Some believe that our compatibility is determined before we meet and even before we know our own names. Using birth order as a personality indicator is yet another way in which we can attempt to figure out our relationships and ourselves. With the constant influx of relationship advice out there, could something as simple as our roles within families make or break a harmonious union?
Singled Out: The Only Child
People who grew up without siblings were the sole recipients of their parents’ attention, which may explain their tendencies to be self-focused and highly motivated to the point of being perfectionists. Males set high standards for themselves career-wise and are driven to succeed independently, while females feel more comfortable listening to the advice of others before acting. They mature quickly and find it difficult to share attention, possessions, and so forth.
The only child may fare better with a partner who is used to catering to the wishes of others, since he or she is used to being demanding with positive results. Delia*, a social worker (and youngest child) in her early twenties, had a difficult coupling with an only child. “He was really emotionally needy and self-absorbed in the relationship,” she shared. “It was always about how he felt.” Someone who has older siblings might be a better match for sibling-less people because he is used to being bossed around and catering to the wishes of someone else before himself, which is what the only child has come to expect.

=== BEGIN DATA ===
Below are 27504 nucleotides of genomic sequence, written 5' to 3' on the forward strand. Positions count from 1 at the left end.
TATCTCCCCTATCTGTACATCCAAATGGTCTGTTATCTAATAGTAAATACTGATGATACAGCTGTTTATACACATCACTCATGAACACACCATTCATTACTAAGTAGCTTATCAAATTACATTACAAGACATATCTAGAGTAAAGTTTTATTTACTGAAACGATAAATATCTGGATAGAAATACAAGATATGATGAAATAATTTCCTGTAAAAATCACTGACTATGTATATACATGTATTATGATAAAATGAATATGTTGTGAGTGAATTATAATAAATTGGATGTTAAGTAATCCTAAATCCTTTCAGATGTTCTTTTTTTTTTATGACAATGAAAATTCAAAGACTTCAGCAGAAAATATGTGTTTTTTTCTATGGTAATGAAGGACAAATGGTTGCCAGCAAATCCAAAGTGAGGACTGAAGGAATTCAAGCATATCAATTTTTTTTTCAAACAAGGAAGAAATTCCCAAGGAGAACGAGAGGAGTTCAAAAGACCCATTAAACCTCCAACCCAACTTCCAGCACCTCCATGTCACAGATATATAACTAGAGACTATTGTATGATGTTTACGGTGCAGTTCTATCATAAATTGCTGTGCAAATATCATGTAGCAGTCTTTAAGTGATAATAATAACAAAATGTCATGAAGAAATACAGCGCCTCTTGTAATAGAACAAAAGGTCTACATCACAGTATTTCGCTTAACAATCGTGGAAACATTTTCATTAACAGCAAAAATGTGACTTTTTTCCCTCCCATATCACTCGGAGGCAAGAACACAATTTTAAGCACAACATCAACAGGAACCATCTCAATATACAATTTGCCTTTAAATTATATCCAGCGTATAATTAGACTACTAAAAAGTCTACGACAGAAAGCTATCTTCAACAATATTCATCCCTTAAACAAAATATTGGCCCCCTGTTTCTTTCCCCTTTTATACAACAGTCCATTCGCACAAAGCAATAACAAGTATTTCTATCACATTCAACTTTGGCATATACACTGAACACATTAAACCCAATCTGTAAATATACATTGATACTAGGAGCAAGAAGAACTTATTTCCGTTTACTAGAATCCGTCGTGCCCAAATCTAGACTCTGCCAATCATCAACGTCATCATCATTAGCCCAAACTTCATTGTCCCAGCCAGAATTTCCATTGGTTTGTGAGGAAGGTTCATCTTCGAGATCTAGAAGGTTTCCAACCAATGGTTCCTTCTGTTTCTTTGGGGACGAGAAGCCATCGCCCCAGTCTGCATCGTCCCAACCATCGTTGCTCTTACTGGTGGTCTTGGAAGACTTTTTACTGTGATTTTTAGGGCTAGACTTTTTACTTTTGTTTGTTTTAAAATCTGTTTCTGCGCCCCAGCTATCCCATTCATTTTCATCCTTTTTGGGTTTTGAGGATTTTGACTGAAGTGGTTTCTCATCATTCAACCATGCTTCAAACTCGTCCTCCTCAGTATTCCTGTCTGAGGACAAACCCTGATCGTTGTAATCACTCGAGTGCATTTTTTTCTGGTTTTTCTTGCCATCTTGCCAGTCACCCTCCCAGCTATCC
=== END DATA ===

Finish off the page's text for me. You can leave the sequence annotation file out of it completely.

Babying a Baby: The Youngest Child
Those who are the youngest in their families are social by nature and find comfort in being around others. They are creative, energetic, thrive on attention, and are daring in their pursuits. They can also be rebellious or competitive as a result of being compared to their older siblings for most of their lives. Because they’re the youngest, they tend to be spoiled, or at least expect to be spoiled, and can mature less quickly than others.
Youngest children desire attention and empathy from their partners. One of my work colleagues is a youngest child who finds herself drawn to people in the middle child position. “In my previous relationships, I was always the volatile one,” she shares. “I would often pick fights if I felt like I wasn’t getting enough attention. The only guy who ever put up with me was a middle child. I felt like he had infinite patience, which always led me to realize how ridiculous I was being.” She found that oldest and only children were constantly dismissive of her pleas for attention, which only angered her more and made for combative relationships. Another coworker has found happiness with an only child. “Being the baby of the family, I need a little push to get things done,” she explained. “He is very independent and can do anything on his own. On the other hand, I think he’s learned to ask for more help.” She feels that they balance each other out this way.
Overcoming the Jan Brady Syndrome: The Middle Child